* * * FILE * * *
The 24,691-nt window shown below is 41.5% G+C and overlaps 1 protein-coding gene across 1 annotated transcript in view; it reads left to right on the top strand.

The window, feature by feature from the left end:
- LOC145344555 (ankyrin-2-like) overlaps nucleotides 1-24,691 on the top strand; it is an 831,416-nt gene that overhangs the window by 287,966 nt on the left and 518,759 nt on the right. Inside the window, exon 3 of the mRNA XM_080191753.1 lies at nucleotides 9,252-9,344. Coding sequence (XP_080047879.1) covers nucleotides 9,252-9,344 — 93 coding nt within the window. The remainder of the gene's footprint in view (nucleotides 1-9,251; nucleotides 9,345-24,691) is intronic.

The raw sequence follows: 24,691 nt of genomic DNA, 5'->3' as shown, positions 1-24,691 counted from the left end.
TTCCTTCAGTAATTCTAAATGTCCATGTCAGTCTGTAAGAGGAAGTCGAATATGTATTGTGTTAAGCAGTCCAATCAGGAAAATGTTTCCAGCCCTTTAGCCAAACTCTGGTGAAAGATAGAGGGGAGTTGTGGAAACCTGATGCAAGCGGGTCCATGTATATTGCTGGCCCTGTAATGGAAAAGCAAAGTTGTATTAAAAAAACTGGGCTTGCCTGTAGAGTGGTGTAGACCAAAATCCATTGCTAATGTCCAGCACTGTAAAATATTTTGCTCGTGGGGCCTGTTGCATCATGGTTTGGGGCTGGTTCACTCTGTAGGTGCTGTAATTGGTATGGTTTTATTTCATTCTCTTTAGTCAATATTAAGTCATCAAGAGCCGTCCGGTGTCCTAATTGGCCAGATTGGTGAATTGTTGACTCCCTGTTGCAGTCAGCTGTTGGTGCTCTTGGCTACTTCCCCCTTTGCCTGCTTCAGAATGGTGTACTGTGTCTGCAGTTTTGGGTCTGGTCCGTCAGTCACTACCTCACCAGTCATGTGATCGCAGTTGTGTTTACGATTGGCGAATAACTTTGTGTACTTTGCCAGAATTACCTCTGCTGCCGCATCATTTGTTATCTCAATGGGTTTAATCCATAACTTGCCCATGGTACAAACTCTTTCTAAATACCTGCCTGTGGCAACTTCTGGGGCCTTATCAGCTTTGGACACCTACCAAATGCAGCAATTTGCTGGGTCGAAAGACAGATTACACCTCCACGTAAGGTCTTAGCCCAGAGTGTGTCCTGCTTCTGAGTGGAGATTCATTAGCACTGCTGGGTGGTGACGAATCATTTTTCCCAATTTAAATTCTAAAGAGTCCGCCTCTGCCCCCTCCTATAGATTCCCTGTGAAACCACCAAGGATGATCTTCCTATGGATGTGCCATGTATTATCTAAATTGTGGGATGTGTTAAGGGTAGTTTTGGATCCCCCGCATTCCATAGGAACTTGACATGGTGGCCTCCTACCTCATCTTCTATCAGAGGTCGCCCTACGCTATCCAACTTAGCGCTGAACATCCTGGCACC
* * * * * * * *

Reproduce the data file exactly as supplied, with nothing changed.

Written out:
The 24,691-nt window shown below is 41.5% G+C and overlaps 1 protein-coding gene across 1 annotated transcript in view; it reads left to right on the top strand.

The window, feature by feature from the left end:
- LOC145344555 (ankyrin-2-like) overlaps nucleotides 1-24,691 on the top strand; it is an 831,416-nt gene that overhangs the window by 287,966 nt on the left and 518,759 nt on the right. Inside the window, exon 3 of the mRNA XM_080191753.1 lies at nucleotides 9,252-9,344. Coding sequence (XP_080047879.1) covers nucleotides 9,252-9,344 — 93 coding nt within the window. The remainder of the gene's footprint in view (nucleotides 1-9,251; nucleotides 9,345-24,691) is intronic.

The raw sequence follows: 24,691 nt of genomic DNA, 5'->3' as shown, positions 1-24,691 counted from the left end.
TTCCTTCAGTAATTCTAAATGTCCATGTCAGTCTGTAAGAGGAAGTCGAATATGTATTGTGTTAAGCAGTCCAATCAGGAAAATGTTTCCAGCCCTTTAGCCAAACTCTGGTGAAAGATAGAGGGGAGTTGTGGAAACCTGATGCAAGCGGGTCCATGTATATTGCTGGCCCTGTAATGGAAAAGCAAAGTTGTATTAAAAAAACTGGGCTTGCCTGTAGAGTGGTGTAGACCAAAATCCATTGCTAATGTCCAGCACTGTAAAATATTTTGCTCGTGGGGCCTGTTGCATCATGGTTTGGGGCTGGTTCACTCTGTAGGTGCTGTAATTGGTATGGTTTTATTTCATTCTCTTTAGTCAATATTAAGTCATCAAGAGCCGTCCGGTGTCCTAATTGGCCAGATTGGTGAATTGTTGACTCCCTGTTGCAGTCAGCTGTTGGTGCTCTTGGCTACTTCCCCCTTTGCCTGCTTCAGAATGGTGTACTGTGTCTGCAGTTTTGGGTCTGGTCCGTCAGTCACTACCTCACCAGTCATGTGATCGCAGTTGTGTTTACGATTGGCGAATAACTTTGTGTACTTTGCCAGAATTACCTCTGCTGCCGCATCATTTGTTATCTCAATGGGTTTAATCCATAACTTGCCCATGGTACAAACTCTTTCTAAATACCTGCCTGTGGCAACTTCTGGGGCCTTATCAGCTTTGGACACCTACCAAATGCAGCAATTTGCTGGGTCGAAAGACAGATTACACCTCCACGTAAGGTCTTAGCCCAGAGTGTGTCCTGCTTCTGAGTGGAGATTCATTAGCACTGCTGGGTGGTGACGAATCATTTTTCCCAATTTAAATTCTAAAGAGTCCGCCTCTGCCCCCTCCTATAGATTCCCTGTGAAACCACCAAGGATGATCTTCCTATGGATGTGCCATGTATTATCTAAATTGTGGGATGTGTTAAGGGTAGTTTTGGATCCCCCGCATTCCATAGGAACTTGACATGGTGGCCTCCTACCTCATCTTCTATCAGAGGTCGCCCTACGCTATCCAACTTAGCGCTGAACATCCTGGCACC